This is a theme picked up in the Star Wars movies when Luke Skywalker is battling Darth Vader. Darth Vader encourages Luke to give in to his feelings of anger and revenge because in so doing he will be pulled over to the dark side. Our human nature pulls us into the dark side. Our human nature returns evil for evil. It takes something beyond ourselves to return good for evil.

When someone tries to take from us what is ours, our natural reaction is to be angry. When someone does take something from us that is ours, our natural reaction is to want to seek revenge.

It is beyond ourselves to love our enemies. We can sit around a table in a Bible study and say we will love our enemies. When someone steals our purse or breaks into our car we can forgive them. After all, they really did not take that much from us. But when your young daughter, as in The Shack that I talked about last week, is raped and murdered, how it is humanly possible to forgive.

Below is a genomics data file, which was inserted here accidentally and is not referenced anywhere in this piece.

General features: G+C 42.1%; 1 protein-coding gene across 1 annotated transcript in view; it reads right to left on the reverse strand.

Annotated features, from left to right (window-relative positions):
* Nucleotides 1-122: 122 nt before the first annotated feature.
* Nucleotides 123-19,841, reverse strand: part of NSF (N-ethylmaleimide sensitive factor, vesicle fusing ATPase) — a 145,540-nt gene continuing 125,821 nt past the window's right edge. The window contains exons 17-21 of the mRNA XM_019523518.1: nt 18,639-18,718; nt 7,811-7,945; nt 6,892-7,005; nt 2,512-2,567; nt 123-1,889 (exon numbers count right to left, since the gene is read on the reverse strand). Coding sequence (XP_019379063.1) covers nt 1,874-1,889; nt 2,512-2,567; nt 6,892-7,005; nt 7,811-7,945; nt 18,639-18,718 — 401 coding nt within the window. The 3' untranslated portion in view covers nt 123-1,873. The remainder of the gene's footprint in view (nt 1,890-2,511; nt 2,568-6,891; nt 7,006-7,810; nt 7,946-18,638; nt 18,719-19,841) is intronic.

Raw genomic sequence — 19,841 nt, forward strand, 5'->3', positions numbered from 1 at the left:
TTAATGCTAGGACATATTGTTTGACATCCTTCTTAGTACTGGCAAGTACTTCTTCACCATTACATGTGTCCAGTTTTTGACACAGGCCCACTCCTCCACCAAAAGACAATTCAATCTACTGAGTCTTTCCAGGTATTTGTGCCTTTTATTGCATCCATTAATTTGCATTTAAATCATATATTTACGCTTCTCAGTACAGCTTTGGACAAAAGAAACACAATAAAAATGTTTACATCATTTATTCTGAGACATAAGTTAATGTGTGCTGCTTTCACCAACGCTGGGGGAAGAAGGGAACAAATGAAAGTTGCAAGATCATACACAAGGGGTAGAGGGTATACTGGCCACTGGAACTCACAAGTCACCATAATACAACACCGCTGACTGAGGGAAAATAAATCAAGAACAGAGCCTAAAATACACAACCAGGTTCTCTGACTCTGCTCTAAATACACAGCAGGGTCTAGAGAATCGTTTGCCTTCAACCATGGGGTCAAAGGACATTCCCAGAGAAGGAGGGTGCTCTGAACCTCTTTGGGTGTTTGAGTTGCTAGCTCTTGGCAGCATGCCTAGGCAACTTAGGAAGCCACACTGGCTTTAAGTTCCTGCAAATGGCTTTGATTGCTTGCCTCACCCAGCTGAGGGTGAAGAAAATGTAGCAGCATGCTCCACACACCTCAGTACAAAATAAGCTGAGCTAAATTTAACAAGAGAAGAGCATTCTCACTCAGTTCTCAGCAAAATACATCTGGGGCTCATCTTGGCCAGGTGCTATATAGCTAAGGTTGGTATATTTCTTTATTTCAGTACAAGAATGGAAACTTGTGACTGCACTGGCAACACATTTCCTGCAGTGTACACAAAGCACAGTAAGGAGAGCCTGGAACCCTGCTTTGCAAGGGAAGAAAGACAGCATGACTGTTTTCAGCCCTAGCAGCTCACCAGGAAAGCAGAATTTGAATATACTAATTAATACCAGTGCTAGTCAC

When murderers are executed in the United States, very often the families and friends of the victims wait outside until they hear the murderer is dead. Then they erupt in celebration.

When your neighbors pick up machetes and go to the church where you and your family and friends have gathered for safety and proceed to systematically chop to death the people in the church compound, one by one, how can you possibly forgive them?

When a drunk driver smashes into your ten year old son who is walking on the sidewalk and kills him, how can you forgive him?

So let’s return to Paul. How could he write about loving our enemies? Paul, who had so many enemies who humiliated him, who beat him, who tried to kill him; how could Paul say we are to love our enemies?

Let’s go to another story. Do you remember Stephen, the bright young leader in the Greek-speaking community of the followers of Jesus in Jerusalem? Stephen was brought before the Sanhedrin and sentenced to death by stoning. They dragged him out to be stoned and as the stones rained down on his body, his lifeblood flowing out of him, who stood watching and approving of this action? Saul, later called Paul.